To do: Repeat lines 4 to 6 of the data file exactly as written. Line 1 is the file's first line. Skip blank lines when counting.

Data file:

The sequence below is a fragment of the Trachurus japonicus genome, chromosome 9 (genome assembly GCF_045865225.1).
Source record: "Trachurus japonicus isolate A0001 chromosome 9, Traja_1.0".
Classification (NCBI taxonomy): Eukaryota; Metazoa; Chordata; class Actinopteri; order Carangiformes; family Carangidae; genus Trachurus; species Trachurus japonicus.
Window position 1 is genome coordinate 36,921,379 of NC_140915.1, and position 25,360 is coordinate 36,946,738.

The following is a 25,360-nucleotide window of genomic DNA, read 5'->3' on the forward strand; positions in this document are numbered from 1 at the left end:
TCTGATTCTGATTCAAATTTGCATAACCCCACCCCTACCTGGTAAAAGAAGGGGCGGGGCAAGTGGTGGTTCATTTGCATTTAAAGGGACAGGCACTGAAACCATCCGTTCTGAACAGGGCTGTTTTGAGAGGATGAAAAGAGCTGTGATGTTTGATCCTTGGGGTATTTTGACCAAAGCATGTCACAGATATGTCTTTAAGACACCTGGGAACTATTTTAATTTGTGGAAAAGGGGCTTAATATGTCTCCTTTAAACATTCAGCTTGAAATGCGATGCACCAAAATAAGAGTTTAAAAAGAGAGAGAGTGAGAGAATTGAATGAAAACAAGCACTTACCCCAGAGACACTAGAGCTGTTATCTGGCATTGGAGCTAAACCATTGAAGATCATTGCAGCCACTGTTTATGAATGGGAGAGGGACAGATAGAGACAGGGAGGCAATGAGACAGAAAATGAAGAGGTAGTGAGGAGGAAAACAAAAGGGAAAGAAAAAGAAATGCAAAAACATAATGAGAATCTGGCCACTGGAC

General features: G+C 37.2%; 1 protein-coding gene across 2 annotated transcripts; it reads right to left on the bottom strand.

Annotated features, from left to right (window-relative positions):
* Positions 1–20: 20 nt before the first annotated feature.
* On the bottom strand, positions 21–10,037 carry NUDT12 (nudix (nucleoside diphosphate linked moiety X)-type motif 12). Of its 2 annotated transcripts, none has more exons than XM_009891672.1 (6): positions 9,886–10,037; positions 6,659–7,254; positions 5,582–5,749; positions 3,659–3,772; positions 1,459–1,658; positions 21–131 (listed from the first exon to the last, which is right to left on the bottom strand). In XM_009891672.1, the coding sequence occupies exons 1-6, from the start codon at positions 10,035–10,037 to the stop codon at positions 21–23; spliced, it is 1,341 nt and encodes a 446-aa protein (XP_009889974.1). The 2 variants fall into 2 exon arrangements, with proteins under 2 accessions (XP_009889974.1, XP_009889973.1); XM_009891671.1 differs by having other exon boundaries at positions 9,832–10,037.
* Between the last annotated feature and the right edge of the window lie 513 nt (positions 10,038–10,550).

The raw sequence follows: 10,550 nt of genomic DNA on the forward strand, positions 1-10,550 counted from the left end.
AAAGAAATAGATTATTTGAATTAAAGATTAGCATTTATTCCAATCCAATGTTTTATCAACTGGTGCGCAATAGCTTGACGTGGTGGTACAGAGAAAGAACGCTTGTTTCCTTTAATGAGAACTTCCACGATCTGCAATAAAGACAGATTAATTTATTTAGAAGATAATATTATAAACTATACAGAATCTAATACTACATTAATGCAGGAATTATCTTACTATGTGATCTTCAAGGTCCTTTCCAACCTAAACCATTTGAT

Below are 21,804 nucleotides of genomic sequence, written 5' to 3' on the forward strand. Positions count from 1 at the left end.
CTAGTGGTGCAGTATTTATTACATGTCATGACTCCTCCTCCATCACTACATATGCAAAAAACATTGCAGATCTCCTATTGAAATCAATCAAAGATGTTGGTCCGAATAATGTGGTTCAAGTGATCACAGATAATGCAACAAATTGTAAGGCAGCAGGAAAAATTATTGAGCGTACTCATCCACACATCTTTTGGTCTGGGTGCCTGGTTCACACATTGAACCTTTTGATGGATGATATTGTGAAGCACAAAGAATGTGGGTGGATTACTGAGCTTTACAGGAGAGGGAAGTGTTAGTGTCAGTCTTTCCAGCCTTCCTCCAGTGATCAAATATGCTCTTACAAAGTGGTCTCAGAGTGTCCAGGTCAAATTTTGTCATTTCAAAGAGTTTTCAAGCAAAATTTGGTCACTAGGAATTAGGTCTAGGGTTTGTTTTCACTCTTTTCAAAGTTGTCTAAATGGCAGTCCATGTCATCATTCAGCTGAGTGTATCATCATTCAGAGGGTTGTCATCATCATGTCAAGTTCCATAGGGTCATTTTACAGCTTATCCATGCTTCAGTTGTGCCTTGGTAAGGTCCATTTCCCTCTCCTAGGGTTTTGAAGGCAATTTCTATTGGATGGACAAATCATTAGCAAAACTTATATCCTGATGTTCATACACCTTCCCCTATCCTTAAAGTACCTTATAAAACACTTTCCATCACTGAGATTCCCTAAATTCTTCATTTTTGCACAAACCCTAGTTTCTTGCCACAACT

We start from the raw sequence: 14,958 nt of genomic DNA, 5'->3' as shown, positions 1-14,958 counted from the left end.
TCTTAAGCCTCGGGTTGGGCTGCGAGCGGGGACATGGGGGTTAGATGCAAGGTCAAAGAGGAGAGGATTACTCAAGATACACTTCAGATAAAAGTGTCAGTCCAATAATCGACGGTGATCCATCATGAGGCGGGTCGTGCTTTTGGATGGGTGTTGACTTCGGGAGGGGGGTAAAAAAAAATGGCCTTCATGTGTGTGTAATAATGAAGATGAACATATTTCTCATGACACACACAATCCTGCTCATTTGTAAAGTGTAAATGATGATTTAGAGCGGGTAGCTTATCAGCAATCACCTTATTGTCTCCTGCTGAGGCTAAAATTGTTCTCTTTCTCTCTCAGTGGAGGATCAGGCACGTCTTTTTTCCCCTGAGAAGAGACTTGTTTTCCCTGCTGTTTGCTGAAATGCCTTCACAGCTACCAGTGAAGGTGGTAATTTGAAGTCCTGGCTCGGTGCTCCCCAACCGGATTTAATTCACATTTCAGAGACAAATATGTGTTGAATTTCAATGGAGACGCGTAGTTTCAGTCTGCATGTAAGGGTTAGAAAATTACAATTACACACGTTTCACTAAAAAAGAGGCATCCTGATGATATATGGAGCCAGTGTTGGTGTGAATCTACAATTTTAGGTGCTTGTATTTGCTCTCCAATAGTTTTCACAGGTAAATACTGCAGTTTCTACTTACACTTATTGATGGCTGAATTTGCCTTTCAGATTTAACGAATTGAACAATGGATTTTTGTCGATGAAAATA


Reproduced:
Window position 1 is genome coordinate 36,921,379 of NC_140915.1, and position 25,360 is coordinate 36,946,738.

The following is a 25,360-nucleotide window of genomic DNA, read 5'->3' on the forward strand; positions in this document are numbered from 1 at the left end:
TCTGATTCTGATTCAAATTTGCATAACCCCACCCCTACCTGGTAAAAGAAGGGGCGGGGCAAGTGGTGGTTCATTTGCATTTAAAGGGACAGGCACTGAAACCATCCGTTCTGAACAGGGCTGTTTTGAGAGGATGAAAAGAGCTGTGATGTTTGATCCTTGGGGTATTTTGACCAAAGCATGTCACAGATATGTCTTTAAGACACCTGGGAACTATTTTAATTTGTGGAAAAGGGGCTTAATATGTCTCCTTTAAACATTCAGCTTGAAATGCGATGCACCAAAATAAGAGTTTAAAAAGAGAGAGAGTGAGAGAATTGAATGAAAACAAGCACTTACCCCAGAGACACTAGAGCTGTTATCTGGCATTGGAGCTAAACCATTGAAGATCATTGCAGCCACTGTTTATGAATGGGAGAGGGACAGATAGAGACAGGGAGGCAATGAGACAGAAAATGAAGAGGTAGTGAGGAGGAAAACAAAAGGGAAAGAAAAAGAAATGCAAAAACATAATGAGAATCTGGCCACTGGAC